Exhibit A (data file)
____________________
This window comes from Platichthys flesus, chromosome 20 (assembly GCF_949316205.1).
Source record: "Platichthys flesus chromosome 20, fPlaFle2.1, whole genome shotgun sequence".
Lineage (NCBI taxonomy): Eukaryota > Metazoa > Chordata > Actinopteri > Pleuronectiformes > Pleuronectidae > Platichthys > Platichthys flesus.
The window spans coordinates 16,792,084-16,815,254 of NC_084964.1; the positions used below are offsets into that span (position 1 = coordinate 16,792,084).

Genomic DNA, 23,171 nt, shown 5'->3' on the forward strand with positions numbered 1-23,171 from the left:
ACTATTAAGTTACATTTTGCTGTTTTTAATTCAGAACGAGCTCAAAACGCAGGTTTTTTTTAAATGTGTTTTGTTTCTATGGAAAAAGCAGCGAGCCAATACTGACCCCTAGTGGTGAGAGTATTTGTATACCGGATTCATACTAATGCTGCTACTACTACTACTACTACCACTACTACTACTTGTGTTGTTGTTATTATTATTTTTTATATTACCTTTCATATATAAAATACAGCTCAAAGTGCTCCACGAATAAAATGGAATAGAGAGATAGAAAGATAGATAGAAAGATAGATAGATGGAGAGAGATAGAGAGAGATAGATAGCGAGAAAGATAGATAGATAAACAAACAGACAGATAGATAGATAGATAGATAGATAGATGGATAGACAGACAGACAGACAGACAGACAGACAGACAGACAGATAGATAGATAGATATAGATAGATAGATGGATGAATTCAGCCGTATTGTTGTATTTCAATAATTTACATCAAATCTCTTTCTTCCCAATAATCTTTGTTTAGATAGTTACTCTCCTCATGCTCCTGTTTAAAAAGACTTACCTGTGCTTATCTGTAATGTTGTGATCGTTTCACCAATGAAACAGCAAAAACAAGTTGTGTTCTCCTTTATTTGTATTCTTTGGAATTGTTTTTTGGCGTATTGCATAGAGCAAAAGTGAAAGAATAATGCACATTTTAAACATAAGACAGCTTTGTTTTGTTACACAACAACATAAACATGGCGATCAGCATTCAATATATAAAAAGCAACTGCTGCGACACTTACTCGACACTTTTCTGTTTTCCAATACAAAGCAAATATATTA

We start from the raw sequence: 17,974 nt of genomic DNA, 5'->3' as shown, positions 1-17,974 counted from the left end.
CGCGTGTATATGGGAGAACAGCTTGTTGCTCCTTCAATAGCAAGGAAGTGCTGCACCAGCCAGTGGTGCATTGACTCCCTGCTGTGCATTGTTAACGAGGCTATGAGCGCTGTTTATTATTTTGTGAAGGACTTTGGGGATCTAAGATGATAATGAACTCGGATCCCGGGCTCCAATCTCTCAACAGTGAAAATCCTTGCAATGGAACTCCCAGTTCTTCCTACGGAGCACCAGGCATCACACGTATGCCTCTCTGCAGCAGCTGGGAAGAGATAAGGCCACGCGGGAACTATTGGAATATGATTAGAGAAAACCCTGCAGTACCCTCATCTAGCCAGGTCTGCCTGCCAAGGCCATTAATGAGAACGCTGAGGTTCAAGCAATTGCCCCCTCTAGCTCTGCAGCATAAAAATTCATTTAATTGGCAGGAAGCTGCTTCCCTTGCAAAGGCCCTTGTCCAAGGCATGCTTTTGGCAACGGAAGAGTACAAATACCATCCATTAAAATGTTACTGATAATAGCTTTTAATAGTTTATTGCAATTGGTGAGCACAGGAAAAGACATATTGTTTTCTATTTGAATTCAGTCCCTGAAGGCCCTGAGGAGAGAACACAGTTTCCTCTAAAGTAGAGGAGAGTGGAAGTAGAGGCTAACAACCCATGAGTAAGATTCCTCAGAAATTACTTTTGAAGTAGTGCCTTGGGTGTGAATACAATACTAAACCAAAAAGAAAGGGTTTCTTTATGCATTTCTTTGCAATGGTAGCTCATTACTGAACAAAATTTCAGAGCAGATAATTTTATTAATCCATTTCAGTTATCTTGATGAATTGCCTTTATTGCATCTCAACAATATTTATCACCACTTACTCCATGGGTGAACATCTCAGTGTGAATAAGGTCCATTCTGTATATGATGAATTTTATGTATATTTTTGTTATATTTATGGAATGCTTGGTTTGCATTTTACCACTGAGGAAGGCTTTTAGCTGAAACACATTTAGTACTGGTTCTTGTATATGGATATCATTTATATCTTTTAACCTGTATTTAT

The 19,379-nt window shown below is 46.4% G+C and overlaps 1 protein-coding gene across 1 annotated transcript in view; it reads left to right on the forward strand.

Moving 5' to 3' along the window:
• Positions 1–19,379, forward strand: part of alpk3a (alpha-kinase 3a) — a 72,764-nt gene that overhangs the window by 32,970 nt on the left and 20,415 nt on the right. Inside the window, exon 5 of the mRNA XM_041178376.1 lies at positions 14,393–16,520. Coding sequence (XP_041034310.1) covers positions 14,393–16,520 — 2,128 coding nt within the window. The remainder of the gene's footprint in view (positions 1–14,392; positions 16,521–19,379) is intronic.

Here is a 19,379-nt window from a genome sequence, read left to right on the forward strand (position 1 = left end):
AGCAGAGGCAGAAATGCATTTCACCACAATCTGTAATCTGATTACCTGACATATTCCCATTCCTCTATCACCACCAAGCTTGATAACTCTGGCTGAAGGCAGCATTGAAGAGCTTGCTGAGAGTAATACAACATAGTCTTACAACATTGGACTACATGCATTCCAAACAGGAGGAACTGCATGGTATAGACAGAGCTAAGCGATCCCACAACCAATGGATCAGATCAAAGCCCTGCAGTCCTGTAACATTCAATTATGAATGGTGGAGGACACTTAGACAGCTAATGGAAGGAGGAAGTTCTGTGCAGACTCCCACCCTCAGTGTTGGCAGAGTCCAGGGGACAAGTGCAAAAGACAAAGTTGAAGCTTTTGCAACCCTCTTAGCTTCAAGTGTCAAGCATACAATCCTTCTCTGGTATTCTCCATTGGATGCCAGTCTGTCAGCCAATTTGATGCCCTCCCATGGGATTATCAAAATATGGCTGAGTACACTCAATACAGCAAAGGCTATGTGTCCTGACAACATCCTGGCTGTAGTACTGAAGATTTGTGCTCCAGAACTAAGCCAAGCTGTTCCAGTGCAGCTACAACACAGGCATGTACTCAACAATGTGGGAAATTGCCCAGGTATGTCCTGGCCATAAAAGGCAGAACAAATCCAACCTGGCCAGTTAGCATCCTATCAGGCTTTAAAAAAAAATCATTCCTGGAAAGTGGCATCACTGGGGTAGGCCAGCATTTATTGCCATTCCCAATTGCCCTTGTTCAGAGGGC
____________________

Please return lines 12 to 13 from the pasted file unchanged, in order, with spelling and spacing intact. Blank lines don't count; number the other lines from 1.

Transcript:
Here is a 19,379-nt window from a genome sequence, read left to right on the forward strand (position 1 = left end):
AGCAGAGGCAGAAATGCATTTCACCACAATCTGTAATCTGATTACCTGACATATTCCCATTCCTCTATCACCACCAAGCTTGATAACTCTGGCTGAAGGCAGCATTGAAGAGCTTGCTGAGAGTAATACAACATAGTCTTACAACATTGGACTACATGCATTCCAAACAGGAGGAACTGCATGGTATAGACAGAGCTAAGCGATCCCACAACCAATGGATCAGATCAAAGCCCTGCAGTCCTGTAACATTCAATTATGAATGGTGGAGGACACTTAGACAGCTAATGGAAGGAGGAAGTTCTGTGCAGACTCCCACCCTCAGTGTTGGCAGAGTCCAGGGGACAAGTGCAAAAGACAAAGTTGAAGCTTTTGCAACCCTCTTAGCTTCAAGTGTCAAGCATACAATCCTTCTCTGGTATTCTCCATTGGATGCCAGTCTGTCAGCCAATTTGATGCCCTCCCATGGGATTATCAAAATATGGCTGAGTACACTCAATACAGCAAAGGCTATGTGTCCTGACAACATCCTGGCTGTAGTACTGAAGATTTGTGCTCCAGAACTAAGCCAAGCTGTTCCAGTGCAGCTACAACACAGGCATGTACTCAACAATGTGGGAAATTGCCCAGGTATGTCCTGGCCATAAAAGGCAGAACAAATCCAACCTGGCCAGTTAGCATCCTATCAGGCTTTAAAAAAAAATCATTCCTGGAAAGTGGCATCACTGGGGTAGGCCAGCATTTATTGCCATTCCCAATTGCCCTTGTTCAGAGGGC